Food Insecurity a Chronic Problem in Mozambique
MAPUTO, MOZAMBIQUE | Maputo’s streets were buzzing with commercial activity Monday and its beaches packed over the weekend with families having picnics and friends sharing beers.
But just last month, there was a very different scene here: riots over a hike in food and water prices raged for three days and ended with 13 people dead. The government has since reduced prices by reinstating the food subsidies it cut prior to the riots, but the chronic problems of hunger and food insecurity remain in this impoverished nation.
The NewsHour’s Global Health team is in Mozambique this week to shoot a series of reports that will air in November. We arrived just in time for World Food Day, Oct. 16, a day created to bring more attention to these issues.
Prices for staple foods like bread have climbed steadily over the last year in Mozambique, where more than 44 percent of children are chronically malnourished, according to the recently dismissed minister of health, Dr. Ivo Garrido. The country was given a rating of “alarming” on the Global Hunger Index released last week, even while being cited for improvements.
Vincent Augusteu is a tailor from Maputo who alters clothing in an outdoor market stall. He told the NewsHour it’s hard for him to afford rice for his family of five now, and he sees other families struggling as well.
“It has become more difficult, I am running out of clients,” he said. “They are spending more money on food, they don’t have money to pay me.”
Mozambique is a prime example of a country dependent on imports for food – only 30 percent of the country’s wheat is grown domestically, so price changes in the global market can have a swift impact. Grain prices shot up over the summer because of response to severe drought and fires in Russia, a large wheat-producing country, and corn prices jumped again last week on a new assessment of the U.S. crop yield.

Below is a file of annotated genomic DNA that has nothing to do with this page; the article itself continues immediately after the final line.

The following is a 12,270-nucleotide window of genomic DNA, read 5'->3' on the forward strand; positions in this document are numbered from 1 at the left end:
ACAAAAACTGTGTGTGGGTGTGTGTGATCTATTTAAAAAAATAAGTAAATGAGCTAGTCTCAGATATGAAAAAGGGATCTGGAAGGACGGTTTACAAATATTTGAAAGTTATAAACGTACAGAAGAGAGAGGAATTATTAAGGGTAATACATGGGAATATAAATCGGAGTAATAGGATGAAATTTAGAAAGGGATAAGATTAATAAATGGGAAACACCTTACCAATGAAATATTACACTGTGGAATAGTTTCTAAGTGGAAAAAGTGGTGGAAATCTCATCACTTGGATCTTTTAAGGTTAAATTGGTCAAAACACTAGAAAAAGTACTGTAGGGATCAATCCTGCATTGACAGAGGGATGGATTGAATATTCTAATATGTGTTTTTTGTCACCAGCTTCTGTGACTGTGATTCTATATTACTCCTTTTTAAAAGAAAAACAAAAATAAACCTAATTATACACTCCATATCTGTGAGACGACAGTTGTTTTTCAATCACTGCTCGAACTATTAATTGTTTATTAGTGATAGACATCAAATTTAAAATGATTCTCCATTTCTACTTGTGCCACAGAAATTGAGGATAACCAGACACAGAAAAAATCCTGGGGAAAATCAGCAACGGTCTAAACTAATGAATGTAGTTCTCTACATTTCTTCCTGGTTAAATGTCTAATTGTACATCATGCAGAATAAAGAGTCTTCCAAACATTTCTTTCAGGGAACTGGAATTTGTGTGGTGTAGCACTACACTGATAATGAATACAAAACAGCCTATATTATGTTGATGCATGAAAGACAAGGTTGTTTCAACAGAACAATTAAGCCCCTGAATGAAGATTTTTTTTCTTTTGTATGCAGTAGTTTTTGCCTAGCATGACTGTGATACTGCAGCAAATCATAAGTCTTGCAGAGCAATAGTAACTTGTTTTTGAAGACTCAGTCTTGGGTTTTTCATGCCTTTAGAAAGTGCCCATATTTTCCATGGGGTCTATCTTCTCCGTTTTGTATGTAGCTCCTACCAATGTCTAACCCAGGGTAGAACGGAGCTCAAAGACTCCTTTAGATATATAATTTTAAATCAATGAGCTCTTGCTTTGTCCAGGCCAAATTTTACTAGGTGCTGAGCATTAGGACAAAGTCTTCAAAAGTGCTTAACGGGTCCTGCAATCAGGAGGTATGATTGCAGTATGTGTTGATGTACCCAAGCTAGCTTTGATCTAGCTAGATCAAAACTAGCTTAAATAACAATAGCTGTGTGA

Keith Wiebe, deputy director of the agricultural development economics division of the U.N.’s Food and Agriculture Organization, said that 2010’s crop yield is actually quite good and is on track to be the third largest cereal harvest on record. In addition, some of Mozambique’s food price problems were caused by a devaluation of its currency, he said, making a chain effect similar to the widespread food riots seen in 2007 and 2008 highly unlikely.
But Wiebe warned that increases in staple crop prices affect those in the developing world more severely because they are often buying the grain itself, instead of a processed food item. Those in the developing world also have less room in their budgets to reallocate, he said.
“When prices go up in the United States or Europe it means very little for most people, because we spend a relatively small share of total income on food– maybe 10 or 20 percent,” Wiebe said. “It’s much different in developing countries and in particular for poor households … they might spend half or three quarters of their income on food.”
As food takes up a larger portion of a family’s budget, nutrition can also start to suffer as a result, said Susan Shepherd, nutrition coordinator for Doctors Without Borders.
“When food prices rise generally families spend their money on fewer types of food so the diet becomes much less diverse,” she said. “That means that children are not getting the range of proteins and vitamins they need.”
While Maputo is calm for now, it remains unclear how long the government will be able to maintain the current subsidies, or how it will confront the long-term challenge of hunger among the country’s most vulnerable populations.
The global health team will be reporting on the economic challenges in Mozambique, and the impact of malnutrition and HIV/AIDS on the population in a series of reports next month. Check the Rundown later this week for more reports from the field.